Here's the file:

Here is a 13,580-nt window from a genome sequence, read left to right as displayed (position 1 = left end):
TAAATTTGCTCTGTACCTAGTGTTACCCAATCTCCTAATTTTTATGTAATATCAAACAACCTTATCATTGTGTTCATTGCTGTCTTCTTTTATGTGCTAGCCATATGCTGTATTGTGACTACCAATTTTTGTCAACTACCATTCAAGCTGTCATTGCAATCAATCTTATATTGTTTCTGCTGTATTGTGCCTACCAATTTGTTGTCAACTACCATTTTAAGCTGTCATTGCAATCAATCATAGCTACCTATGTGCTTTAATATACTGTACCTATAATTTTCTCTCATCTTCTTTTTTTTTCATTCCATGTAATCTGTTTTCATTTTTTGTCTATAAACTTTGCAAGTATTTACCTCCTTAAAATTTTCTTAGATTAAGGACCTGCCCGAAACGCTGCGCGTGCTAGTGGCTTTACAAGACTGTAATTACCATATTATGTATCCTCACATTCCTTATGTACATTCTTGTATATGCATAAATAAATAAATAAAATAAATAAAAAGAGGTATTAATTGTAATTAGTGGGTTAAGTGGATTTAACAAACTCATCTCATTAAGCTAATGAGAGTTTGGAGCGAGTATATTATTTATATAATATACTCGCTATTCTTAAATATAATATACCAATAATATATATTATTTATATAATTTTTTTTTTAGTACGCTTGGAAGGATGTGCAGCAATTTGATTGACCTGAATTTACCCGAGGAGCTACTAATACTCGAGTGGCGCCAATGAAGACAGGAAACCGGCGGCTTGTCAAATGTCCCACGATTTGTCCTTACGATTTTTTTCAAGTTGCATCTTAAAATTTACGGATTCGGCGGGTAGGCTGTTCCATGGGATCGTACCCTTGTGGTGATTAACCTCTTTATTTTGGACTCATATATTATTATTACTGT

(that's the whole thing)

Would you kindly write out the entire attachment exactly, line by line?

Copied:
Here is a 13,580-nt window from a genome sequence, read left to right as displayed (position 1 = left end):
TAAATTTGCTCTGTACCTAGTGTTACCCAATCTCCTAATTTTTATGTAATATCAAACAACCTTATCATTGTGTTCATTGCTGTCTTCTTTTATGTGCTAGCCATATGCTGTATTGTGACTACCAATTTTTGTCAACTACCATTCAAGCTGTCATTGCAATCAATCTTATATTGTTTCTGCTGTATTGTGCCTACCAATTTGTTGTCAACTACCATTTTAAGCTGTCATTGCAATCAATCATAGCTACCTATGTGCTTTAATATACTGTACCTATAATTTTCTCTCATCTTCTTTTTTTTTCATTCCATGTAATCTGTTTTCATTTTTTGTCTATAAACTTTGCAAGTATTTACCTCCTTAAAATTTTCTTAGATTAAGGACCTGCCCGAAACGCTGCGCGTGCTAGTGGCTTTACAAGACTGTAATTACCATATTATGTATCCTCACATTCCTTATGTACATTCTTGTATATGCATAAATAAATAAATAAAATAAATAAAAAGAGGTATTAATTGTAATTAGTGGGTTAAGTGGATTTAACAAACTCATCTCATTAAGCTAATGAGAGTTTGGAGCGAGTATATTATTTATATAATATACTCGCTATTCTTAAATATAATATACCAATAATATATATTATTTATATAATTTTTTTTTTAGTACGCTTGGAAGGATGTGCAGCAATTTGATTGACCTGAATTTACCCGAGGAGCTACTAATACTCGAGTGGCGCCAATGAAGACAGGAAACCGGCGGCTTGTCAAATGTCCCACGATTTGTCCTTACGATTTTTTTCAAGTTGCATCTTAAAATTTACGGATTCGGCGGGTAGGCTGTTCCATGGGATCGTACCCTTGTGGTGATTAACCTCTTTATTTTGGACTCATATATTATTATTACTGT